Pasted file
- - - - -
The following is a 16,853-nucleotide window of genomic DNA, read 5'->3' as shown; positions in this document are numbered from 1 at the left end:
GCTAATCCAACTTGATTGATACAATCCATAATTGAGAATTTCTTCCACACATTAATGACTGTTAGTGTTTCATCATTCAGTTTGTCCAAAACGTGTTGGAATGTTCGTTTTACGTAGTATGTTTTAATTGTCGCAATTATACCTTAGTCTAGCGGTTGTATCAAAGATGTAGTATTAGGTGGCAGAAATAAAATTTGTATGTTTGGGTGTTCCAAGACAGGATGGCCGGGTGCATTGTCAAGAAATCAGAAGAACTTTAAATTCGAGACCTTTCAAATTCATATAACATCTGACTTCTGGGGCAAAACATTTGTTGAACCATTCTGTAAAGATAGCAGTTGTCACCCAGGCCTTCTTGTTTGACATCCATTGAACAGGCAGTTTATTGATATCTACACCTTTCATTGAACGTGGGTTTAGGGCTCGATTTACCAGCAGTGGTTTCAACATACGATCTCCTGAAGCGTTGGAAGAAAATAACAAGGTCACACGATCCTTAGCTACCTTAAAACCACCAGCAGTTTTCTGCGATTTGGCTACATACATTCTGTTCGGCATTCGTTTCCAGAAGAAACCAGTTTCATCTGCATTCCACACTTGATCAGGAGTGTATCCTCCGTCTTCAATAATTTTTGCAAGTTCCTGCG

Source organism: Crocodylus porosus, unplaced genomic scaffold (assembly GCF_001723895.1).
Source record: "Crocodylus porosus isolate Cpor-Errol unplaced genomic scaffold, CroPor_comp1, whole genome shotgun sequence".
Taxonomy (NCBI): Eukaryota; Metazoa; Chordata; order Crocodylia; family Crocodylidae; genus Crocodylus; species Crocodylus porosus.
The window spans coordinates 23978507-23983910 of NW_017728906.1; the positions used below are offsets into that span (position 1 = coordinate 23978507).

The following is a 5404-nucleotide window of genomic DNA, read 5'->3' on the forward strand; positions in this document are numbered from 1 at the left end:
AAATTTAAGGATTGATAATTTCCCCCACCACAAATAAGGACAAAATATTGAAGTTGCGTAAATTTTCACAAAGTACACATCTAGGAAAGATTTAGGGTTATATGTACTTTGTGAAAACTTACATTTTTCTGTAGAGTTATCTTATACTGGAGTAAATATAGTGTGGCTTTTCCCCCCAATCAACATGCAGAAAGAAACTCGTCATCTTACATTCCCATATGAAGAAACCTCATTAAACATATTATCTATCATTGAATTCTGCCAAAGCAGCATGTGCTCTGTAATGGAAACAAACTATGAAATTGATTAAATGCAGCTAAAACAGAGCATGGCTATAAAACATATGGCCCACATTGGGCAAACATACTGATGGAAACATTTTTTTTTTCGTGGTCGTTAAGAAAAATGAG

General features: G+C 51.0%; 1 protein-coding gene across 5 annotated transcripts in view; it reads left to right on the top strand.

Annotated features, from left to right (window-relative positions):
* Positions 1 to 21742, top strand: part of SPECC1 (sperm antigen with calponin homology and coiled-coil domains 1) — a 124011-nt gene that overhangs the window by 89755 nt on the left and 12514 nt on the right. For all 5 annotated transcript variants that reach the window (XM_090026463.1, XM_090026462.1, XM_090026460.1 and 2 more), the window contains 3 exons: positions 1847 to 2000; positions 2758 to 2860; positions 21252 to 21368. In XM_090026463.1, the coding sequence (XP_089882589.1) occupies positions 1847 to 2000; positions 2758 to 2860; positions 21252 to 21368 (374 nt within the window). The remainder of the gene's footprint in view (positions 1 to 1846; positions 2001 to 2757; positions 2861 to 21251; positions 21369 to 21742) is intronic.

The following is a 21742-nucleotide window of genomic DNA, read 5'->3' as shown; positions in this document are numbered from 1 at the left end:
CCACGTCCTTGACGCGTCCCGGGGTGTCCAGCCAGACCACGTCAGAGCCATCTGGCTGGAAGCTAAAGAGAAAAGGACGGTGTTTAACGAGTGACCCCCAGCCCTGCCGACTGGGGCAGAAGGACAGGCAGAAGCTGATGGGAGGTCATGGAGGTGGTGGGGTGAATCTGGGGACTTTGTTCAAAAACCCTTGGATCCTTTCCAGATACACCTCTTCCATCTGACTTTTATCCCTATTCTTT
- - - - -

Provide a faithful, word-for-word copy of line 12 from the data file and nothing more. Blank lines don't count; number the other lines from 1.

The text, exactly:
The following is a 21742-nucleotide window of genomic DNA, read 5'->3' as shown; positions in this document are numbered from 1 at the left end: